Dr. Jack Stamp, chair of the Department of Music and director of band studies at Indiana University of Pennsylvania, has been selected as IUP’s 2008–2009 University Professor.
This award—presented to an IUP faculty member who demonstrates an outstanding record of teaching, research and scholarly activity and service—was reinstituted at the university for the 2007–2008 academic year by Dr. Tony Atwater, IUP president, through the Office of the Provost and Vice President for Academic Affairs. Dr. Steve Hovan, professor of geoscience, received the award for 2007–2008. The award will continue to be presented on an annual basis.
“Teaching, learning and scholarship represent the heart and soul of the university's mission,” said Atwater. “Our faculty members reflect the very best of the teacher-scholar model, and it is most appropriate to honor the best of the best with this prestigious honor, which represents extraordinary instructional and intellectual success.”
The purpose of the University Professorship is to recognize, reward and encourage IUP faculty who are actively engaged in research and scholarly activity that advance the faculty member’s discipline or the teaching of the discipline.
In addition to the lifetime title of University Professor, Stamp will receive a $5,000 grant through the Foundation for IUP to support his research activities.
Stamp joined the IUP faculty in 1990. He received his bachelor’s degree in music education from IUP in 1976, his master’s degree in percussion performance from East Carolina University, and his Doctor of Musical Arts degree in wind conducting from Michigan State University.
Stamp came to IUP from Campbell University, North Carolina, where he served as director of bands and chair of the division of fine arts. He also was a visiting instructor at Duke University and was the musical director and conductor for the WRAL/Triangle British Brass Band in Raleigh, N.C. He began his career as director of bands for John T. Hoggard High School in Wilmington, N.C.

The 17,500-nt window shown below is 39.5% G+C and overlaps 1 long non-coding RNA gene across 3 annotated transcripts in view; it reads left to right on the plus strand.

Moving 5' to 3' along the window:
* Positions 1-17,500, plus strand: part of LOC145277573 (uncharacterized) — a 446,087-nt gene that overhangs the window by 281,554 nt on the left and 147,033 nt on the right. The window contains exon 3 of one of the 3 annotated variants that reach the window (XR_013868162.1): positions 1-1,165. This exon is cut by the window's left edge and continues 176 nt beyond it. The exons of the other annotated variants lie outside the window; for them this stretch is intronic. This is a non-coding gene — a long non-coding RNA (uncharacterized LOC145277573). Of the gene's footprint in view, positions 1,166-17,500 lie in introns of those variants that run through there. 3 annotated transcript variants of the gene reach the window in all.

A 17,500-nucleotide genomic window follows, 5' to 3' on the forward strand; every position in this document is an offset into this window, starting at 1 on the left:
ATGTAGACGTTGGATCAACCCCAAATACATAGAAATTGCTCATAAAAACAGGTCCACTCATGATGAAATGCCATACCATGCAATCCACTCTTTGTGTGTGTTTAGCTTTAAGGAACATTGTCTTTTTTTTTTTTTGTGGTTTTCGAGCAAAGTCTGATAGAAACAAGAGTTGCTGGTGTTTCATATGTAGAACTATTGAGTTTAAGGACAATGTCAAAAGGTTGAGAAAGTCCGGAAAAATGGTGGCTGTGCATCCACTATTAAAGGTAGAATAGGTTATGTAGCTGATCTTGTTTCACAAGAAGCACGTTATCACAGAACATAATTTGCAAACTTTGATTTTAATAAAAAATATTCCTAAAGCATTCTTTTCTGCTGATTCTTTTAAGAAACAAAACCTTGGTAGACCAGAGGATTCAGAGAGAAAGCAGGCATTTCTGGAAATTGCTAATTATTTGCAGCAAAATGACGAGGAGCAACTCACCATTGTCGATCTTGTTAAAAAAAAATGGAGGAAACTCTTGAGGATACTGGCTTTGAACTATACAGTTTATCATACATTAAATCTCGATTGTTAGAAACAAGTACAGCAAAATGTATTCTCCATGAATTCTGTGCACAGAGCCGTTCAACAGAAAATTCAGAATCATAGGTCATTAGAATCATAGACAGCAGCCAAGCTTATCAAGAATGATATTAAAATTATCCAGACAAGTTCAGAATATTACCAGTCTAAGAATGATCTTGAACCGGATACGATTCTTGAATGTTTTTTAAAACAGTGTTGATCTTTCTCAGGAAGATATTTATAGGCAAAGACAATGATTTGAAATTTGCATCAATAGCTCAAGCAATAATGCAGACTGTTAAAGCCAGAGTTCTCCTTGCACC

Stamp was selected in 1995 for the IUP Distinguished Alumni Award and in 2007 for the university’s Distinguished Faculty Award for Creative Arts.
Stamp also has been honored with the Orpheus Award, Phi Mu Alpha Sinfonia (Zeta Tau Chapter) in 1995, with a citation of excellence from the Pennsylvania Music Educators Association in 1999 and by the American Bandmasters Association in 2000.
In addition to his teaching responsibilities, Stamp has been invited to perform and has served as a guest conductor and composer both nationally and internationally. He is the author of many commissioned works and is currently working on several compositions.
He is the director and recording producer of Keystone Wind Ensemble, a university-alumni group. The Keystone Winds is continuing its “Composer’s Voice” series with recordings of the band music of Robert Washburn, including live interviews. In addition, the Keystone Winds will record a disc of the music of pops composer Leroy Anderson, highlighting the “Anderson Centennial” with first recordings of many of his works.
During the upcoming year, Stamp plans to embark on two independent composition projects: a series of unaccompanied solo fanfares for each IUP wind and percussion faculty member, and a work for baritone voice and winds based on the poem “And The Time Is” by Samuel Hazo, poet laureate of Pennsylvania, which Hazo presented to Stamp.
“At this time in my career, I have found real joy in the mentoring process, both in conducting and composition,” Stamp said.
Stamp was approached by music education authority Dr. Larry Blocker of Troy State University, he said, to write a beginning text for students to learn to compose.
“National education standards as well as university music accrediting agencies require composition as a competency that both teacher and student should develop, and there is no such text currently available,” he said.
In reading books by leadership guru John C. Maxwell, Stamp said Maxwell’s recent book Talent Is Never Enough, written from a business perspective, is very applicable to music, and he plans to work with Dennis Fisher, associate director of bands at the University of North Texas, to seek permission from Maxwell to write a music book that parallels Talent is Never Enough.
“Dr. Maxwell has several axioms that we believe are key to success in music as well as business, and it is our hope to author a book that parallels these axioms, helping students better prepare for careers in music,” Stamp said.
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